We used 2002–2013 data from the National Health Insurance Service–National Sample Cohort (NHIS-NSC), a population-based cohort established by the National Health Insurance Service (NHIS) in South Korea33. Korea has been operating the mandatory universal healthcare coverage system through the NHIS33. Every Korean citizen must be covered by the mandated universal healthcare system from birth to death, either National Health Insurance (NHI) for general populations or Medical Aid (MA) for the vulnerable, which is being managed by NHIS34. Financially, NHI is mainly funded by NHI premiums gathered from beneficiaries and receiving some government subsides, while MA is funded by taxes. MA is the only option available for the Korean populations who are unable to pay the NHI premium (e.g., low-income families), similar to Medicaid in the United States34. As of 2011, there were 50,908,646 citizens of Korea, consisting of 49,299,165 (96.8%) NHI beneficiaries and 1,609,481 (3.2%) MA recipients35. NHIS provides benefits for prevention, diagnosis, and disease and injury treatment, as well as rehabilitation, births, deaths, and health promotion. NHIS gathers, maintains, and stores all medical claims in a database consisting of diagnoses, treatments, healthcare utilization, and prescriptions33. For example, NHIS had 1.3 billion medical claims from Korean citizens in 201134. NHIS established the National Health Insurance Service–National Sample Cohort (NHIS-NSC), a population-based cohort database, whose sole purpose is to provide public health researchers and policy makers with representative and useful information regarding citizens’ healthcare utilizations and health statu33.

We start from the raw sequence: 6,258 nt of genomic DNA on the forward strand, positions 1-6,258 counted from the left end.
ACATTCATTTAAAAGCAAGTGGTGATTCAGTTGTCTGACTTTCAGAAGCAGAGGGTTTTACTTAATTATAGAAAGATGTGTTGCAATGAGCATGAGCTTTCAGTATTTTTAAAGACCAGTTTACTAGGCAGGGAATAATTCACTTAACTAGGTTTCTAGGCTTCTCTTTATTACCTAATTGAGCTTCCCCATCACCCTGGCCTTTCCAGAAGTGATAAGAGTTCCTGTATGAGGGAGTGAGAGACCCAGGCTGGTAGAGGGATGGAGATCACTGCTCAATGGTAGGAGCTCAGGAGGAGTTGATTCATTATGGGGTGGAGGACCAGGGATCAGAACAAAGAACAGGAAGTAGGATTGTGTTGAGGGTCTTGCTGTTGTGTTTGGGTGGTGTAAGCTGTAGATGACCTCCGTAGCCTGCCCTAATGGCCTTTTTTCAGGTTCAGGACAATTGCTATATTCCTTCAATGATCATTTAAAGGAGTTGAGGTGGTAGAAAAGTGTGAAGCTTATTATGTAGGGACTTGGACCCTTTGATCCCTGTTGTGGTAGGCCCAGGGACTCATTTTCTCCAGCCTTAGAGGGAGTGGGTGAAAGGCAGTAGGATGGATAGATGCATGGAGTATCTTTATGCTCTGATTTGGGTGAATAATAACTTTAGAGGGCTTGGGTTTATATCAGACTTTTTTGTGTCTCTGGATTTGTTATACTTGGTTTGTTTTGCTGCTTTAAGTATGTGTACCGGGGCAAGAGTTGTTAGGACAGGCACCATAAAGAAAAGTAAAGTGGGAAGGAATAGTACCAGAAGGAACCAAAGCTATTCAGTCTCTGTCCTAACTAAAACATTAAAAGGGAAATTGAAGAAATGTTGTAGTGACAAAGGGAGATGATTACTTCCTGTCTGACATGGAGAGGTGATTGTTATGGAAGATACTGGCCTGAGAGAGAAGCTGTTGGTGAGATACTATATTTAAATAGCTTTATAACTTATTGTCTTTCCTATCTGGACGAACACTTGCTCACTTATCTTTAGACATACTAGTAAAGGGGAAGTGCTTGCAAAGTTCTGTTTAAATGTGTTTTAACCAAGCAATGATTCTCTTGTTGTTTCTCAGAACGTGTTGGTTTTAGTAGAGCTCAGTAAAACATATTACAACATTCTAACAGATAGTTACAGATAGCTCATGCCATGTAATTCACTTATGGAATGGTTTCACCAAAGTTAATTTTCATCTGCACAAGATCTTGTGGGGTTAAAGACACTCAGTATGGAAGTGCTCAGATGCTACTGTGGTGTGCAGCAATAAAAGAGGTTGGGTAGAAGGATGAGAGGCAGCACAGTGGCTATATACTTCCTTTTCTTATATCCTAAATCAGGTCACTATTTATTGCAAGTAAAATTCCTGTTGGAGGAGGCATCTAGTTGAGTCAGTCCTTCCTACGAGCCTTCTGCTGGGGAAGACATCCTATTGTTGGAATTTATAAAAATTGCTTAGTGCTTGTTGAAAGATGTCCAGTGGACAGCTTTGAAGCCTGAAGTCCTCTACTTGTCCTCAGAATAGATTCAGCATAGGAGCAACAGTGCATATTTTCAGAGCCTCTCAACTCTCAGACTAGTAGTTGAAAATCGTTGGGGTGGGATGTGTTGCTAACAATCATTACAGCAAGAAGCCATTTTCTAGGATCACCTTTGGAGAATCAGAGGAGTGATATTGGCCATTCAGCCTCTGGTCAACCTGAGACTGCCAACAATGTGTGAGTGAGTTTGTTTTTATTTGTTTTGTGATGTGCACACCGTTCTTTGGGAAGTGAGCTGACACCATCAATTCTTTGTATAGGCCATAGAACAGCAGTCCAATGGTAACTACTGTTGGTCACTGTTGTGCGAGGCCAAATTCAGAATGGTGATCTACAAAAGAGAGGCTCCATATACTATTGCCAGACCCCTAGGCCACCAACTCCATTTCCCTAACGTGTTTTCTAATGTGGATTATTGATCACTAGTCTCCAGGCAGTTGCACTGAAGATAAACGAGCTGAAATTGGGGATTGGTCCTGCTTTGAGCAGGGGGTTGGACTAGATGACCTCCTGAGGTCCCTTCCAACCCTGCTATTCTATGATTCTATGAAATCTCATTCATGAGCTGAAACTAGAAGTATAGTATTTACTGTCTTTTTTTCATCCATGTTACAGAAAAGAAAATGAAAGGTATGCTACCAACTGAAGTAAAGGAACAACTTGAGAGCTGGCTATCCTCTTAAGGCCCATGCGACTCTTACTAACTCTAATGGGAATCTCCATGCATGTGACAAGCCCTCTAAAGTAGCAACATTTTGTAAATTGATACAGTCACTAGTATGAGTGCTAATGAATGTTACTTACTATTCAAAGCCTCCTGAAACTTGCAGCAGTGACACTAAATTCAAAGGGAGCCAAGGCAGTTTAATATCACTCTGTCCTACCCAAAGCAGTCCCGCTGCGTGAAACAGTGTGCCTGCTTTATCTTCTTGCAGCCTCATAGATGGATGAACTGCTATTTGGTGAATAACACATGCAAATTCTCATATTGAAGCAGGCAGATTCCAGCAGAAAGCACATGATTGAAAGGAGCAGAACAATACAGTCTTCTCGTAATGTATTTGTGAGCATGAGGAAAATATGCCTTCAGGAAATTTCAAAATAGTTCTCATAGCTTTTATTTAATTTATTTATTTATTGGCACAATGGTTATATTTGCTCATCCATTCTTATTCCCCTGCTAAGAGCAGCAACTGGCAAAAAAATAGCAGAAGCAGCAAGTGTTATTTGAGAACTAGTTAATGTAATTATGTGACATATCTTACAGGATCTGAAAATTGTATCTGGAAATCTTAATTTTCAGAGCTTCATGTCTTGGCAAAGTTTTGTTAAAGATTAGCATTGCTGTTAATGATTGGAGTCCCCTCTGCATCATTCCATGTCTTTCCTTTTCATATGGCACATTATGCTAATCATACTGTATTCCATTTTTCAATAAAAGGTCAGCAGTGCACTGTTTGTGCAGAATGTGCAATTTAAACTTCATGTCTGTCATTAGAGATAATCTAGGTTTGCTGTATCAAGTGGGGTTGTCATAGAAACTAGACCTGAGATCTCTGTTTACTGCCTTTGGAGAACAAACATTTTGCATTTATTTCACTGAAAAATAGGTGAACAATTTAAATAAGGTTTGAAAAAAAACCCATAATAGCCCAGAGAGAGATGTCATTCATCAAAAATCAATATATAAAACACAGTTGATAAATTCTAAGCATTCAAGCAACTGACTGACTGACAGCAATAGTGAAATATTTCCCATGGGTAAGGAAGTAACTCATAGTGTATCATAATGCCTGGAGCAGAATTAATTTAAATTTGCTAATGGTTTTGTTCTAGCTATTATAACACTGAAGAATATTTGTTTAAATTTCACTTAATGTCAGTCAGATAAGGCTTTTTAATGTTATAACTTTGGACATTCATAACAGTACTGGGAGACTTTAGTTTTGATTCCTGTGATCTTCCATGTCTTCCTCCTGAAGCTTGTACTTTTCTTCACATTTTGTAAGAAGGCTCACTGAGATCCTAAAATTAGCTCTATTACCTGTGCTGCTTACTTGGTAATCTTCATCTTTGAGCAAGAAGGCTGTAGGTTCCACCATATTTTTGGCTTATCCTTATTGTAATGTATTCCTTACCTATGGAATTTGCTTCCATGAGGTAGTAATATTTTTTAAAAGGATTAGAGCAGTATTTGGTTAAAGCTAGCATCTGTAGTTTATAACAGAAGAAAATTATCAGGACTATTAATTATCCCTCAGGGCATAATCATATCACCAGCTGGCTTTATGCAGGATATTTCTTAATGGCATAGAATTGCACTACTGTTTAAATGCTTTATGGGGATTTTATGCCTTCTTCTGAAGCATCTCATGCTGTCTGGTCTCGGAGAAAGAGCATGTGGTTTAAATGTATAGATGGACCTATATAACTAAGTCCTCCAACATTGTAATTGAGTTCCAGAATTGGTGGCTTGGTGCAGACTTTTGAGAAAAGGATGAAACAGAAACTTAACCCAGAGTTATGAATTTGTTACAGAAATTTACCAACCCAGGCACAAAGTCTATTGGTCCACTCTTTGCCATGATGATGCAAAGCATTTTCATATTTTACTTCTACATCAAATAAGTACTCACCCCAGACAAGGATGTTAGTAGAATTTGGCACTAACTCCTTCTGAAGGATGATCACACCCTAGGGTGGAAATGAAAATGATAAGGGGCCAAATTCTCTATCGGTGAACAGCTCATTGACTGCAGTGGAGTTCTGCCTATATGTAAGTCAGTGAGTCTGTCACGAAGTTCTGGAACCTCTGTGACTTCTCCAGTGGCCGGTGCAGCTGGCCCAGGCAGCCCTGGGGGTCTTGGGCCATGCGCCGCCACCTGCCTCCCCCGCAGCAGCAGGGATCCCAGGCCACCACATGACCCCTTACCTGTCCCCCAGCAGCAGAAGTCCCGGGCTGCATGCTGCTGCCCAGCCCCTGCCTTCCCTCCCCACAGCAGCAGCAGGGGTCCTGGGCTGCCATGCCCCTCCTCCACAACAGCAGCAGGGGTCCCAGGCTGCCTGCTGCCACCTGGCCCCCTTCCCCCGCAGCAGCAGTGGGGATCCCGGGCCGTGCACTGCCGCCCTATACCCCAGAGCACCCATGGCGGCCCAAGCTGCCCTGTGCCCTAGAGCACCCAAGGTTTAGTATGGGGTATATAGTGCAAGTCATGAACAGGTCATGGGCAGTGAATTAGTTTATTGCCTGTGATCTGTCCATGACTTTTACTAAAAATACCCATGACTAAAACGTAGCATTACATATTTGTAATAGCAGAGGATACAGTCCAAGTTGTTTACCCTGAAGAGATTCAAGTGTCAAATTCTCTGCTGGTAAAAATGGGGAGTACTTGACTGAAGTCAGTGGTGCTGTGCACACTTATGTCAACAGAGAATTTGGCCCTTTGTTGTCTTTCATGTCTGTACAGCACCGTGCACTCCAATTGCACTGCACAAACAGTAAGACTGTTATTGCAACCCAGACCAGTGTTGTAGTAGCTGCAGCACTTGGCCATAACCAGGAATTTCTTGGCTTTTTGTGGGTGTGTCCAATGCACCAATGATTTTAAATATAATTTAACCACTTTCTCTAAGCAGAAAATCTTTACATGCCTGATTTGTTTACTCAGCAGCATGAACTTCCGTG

We used 2002–2013 data from NHIS-NSC, released by NHIS in 2014. This cohort data contains 1,025,340 people (as of 2002, approximately 2.2% of the entire Korean population) who were randomly selected for representing the entire Korean population33. In order to make randomized cohort samples, NHIS used probabilistic sampling to represent an individual’s total annual medical expenses within each of 1476 strata defined by age, sex, eligibility status (employed or self-employed), and income level (20 quartiles for each eligibility status and MA recipients) combinations via proportional allocation from the 46,605,433 Korean residents in 200233,36,37. In particular, NHIS-NSC was designed to be a semi-dynamically constructed cohort database; the cohort has been followed up to either the time of the participant’s disqualification from receiving health services due to death or emigration or until the end of the study period, whereas samples of newborn infants are included annually33,36,37. The database contains eligibility and demographic information regarding NHI beneficiaries as well as data on MA recipients, medical bill details, medical treatment, disease histories, and prescriptions33,36,37. NHIS-NSC data accessed in the current study included demographic information, including sex, age, residence regions, household income, and type of health security. In addition, inpatient and outpatient medical care utilization information for primary and subsidiary causes, including date of service, and drugs prescribed were included. The causes of medical care utilization or death were recorded under the International Classification of Diseases, 10th reversion (ICD-10). We included study subjects whose (1) primary cause of medical service usage was ‘I201 ’ or (2) subsidiary cause of ‘I201’ and cause of death of ‘I’, with no prior medical service usage under ‘I201’, either primary or subsidiary, before the time of inclusion in the study. For the onset of VA, we established 2002 to 2003 as the washing-out period, and excluded patients with any treatment or diagnosis history of VA during this period. To specifically detect new VA patients, we established a washing-out period from at least two years to nine years. Figure 2 shows the detailed information about how new enrollees were selected in each consecutive year from 2004 to 2011 after applying at least 2 year to maximum to 9 year washing out period. Using this model, enrollees in 2004 were the new onset VA patients with no prior diagnosis of VA during 2002–2003. (specifically, 267 enrollees in 2005 were new patients who were never diagnosed or treated for VA during 2002–2004 and 430 enrollees in 2011 were new patients with no record of VA during 2002–2010). Accordingly, patients with VA onset in 2004 would have a maximum follow up duration of nearly 10 years, and patients with VA onset in 2011 would have less follow up duration, but the duration would be >2 years. Follow-up for all VA patients was completed at the end of 2013 (Fig. 2).